Here is one from Kraft - but I would like to say I personally don't buy or eat Cool Whip topping and would prefer readers use a fresh, real whipped heavy cream.  The flavor will be worth it but here is their recipe without tweaking.


Spiced Brazilian Mocha

2 cups freshly brewed strong MAXWELL HOUSE Coffee, any variety
1 oz. BAKER'S Unsweetened Chocolate, chopped
1/4 cup sugar
1 tsp. ground cinnamon
1-1/2 cups milk
1-1/2 tsp. vanilla
1/4 cup thawed COOL WHIP Whipped Topping

PLACE coffee and chocolate in heavy saucepan; cook on very low heat until chocolate is melted and mixture is well blended, stirring constantly with wire whisk.

STIR in sugar and cinnamon. Bring to boil on medium heat; cook until sugar is dissolved, stirring constantly. Gradually add milk and vanilla, stirring until well blended. Cook until heated through, stirring occasionally.

POUR into 4 large cups or mugs. Top with whipped topping. Garnish with a light sprinkling of additional cinnamon, if desired.

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I love this one because it opts to use cardamom (remember; I'm Swedish! Ha ha) and it uses coconut milk, dates to sweeten, as well as a vanilla protein powder instead of non-dairy creamer.  We don't regularly buy cow's milk - but use almond and coconut milk, which this one uses as well.  I like that. 


1/2 t ground cinnamon
1/2 t ground nutmeg
1/2 t ground cardamom seeds
4 cups coffee
1 cup vanilla protein powder
10 dates
2 cups plain unsweetened coconut milk


Brew your coffee with the cinnamon, nutmeg and cardamom. Blend coffee, coconut milk, dates and protein powder in a high speed blender until smooth.  Fresh/dried dates don't melt like sugar obviously, so they need hot coffee to help 'melt' them.


*Dates, pitted 1 pound equals 2 1/2 cups sugar.  Date sugar can be substituted 1:1 for sugar but adjust according to your own taste.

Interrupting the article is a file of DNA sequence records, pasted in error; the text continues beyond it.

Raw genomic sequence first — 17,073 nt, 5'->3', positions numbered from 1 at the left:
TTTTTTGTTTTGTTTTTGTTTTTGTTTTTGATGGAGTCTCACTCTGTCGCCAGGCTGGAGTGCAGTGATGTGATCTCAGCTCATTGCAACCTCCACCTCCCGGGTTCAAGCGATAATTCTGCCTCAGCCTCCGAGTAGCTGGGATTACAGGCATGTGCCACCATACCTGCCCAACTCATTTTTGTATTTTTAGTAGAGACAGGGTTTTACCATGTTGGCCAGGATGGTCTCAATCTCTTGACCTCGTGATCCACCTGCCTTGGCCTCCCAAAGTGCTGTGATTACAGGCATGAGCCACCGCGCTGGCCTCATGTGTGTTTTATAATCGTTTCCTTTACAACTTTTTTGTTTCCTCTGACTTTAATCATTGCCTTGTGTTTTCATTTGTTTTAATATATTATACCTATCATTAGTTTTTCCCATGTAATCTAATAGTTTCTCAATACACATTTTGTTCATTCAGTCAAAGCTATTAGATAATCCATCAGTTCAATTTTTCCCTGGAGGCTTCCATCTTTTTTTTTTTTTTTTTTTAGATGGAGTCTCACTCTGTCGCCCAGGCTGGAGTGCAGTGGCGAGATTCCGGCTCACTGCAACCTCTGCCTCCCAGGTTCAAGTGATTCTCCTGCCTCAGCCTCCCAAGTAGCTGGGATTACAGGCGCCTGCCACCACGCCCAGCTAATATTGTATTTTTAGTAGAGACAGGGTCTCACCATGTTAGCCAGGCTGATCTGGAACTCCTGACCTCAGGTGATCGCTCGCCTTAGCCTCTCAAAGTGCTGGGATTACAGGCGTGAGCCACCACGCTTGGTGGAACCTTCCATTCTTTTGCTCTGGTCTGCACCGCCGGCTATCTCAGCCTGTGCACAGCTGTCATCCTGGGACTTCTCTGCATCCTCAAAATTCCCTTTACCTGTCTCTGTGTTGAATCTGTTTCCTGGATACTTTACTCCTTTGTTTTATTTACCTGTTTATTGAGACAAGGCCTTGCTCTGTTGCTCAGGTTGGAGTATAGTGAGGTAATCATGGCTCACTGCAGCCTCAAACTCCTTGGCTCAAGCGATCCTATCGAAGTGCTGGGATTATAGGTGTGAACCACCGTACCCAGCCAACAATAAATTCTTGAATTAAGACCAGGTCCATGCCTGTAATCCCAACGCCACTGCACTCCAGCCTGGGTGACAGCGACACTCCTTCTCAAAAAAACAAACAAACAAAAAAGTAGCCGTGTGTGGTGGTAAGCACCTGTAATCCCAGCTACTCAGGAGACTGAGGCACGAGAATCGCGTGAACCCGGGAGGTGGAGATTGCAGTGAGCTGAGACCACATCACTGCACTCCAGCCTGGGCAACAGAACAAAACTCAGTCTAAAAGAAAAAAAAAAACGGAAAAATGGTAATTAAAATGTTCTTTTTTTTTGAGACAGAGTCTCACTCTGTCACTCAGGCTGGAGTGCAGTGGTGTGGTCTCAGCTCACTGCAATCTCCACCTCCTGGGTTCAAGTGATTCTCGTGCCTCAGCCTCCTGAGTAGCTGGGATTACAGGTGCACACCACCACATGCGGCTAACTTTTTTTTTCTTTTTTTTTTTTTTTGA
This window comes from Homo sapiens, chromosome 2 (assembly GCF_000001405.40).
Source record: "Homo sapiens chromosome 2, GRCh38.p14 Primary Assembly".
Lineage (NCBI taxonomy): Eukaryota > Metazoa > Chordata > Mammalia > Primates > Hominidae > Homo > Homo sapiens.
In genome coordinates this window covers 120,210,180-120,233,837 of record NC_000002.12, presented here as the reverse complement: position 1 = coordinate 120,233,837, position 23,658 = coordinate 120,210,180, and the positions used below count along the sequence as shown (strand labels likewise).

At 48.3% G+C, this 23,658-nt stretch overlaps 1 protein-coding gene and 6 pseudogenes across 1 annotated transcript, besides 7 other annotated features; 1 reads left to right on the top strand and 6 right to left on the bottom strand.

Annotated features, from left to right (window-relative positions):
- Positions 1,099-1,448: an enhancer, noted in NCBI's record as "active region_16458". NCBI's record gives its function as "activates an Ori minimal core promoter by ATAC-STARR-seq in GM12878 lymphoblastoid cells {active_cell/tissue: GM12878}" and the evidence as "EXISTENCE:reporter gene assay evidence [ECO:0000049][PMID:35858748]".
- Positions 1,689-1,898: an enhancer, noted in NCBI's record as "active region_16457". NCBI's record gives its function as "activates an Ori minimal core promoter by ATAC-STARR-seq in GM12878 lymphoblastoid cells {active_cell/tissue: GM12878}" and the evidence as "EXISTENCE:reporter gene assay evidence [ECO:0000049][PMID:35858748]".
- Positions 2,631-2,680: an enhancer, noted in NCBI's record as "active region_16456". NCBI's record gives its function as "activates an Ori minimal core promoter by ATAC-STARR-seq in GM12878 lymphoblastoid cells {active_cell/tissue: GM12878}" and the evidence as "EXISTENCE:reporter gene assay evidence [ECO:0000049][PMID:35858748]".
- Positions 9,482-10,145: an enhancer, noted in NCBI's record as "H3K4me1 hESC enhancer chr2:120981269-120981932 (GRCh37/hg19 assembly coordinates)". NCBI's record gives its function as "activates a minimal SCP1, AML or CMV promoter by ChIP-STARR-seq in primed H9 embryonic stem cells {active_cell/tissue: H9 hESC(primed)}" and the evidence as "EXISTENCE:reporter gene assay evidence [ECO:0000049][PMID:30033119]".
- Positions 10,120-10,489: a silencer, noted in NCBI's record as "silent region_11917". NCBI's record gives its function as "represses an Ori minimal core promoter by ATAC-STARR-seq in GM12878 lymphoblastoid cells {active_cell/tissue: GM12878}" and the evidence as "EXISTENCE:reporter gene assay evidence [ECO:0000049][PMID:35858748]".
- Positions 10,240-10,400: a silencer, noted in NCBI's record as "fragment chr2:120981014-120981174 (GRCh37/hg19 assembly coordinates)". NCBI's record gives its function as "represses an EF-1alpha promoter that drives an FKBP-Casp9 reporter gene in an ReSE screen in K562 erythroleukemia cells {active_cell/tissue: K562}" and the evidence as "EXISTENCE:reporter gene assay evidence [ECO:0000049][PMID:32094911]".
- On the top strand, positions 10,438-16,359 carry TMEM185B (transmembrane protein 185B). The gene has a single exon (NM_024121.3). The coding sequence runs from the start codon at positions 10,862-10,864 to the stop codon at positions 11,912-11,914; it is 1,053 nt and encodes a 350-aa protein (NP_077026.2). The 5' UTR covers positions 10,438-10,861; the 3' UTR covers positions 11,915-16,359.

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Here is the one I mentioned above - the one that uses black peppercorns instead of cayenne.  I love this one because it uses real ingredients; not the powdered version of creamer - and is brewed together - not mixed into pre-brewed coffee.


1/2 t ground cinnamon
1/2 t ground ginger
1/2 t nutmeg
1/4 t ground black peppercorns
1/4 t ground green cardamom seeds
1/4 t ground cloves
coffee beans to equal about 4 cups coffee


Combine the spices and roughly 3/4 c coffee beans in a grinder. Brew the coffee and spices in your coffee brewer or place the spices in a coffee filter for a pour-over version; or brew in a 4 cup French Press.  After brewing, add hot milk (you can quickly microwave a cup of hot milk to heat it - don't boil it) and add sweetener or sugar of your choice to taste.








You might also be interested in pre-mixed, easy brewed Spiced Coffee k-cups or ground from Amazon;
20 Cup Marley Coffee® Sampler! 9 Flavors
Marley Coffee, Spiced Root Rum, 24 Count
NM Piñon Coffee Mexican Spiced Chocolate Flavor 12oz. Ground
Trader Joe's Joyous Joe Ground Coffee Sampler - A Festive Assortment of Flavored and Spiced Coffees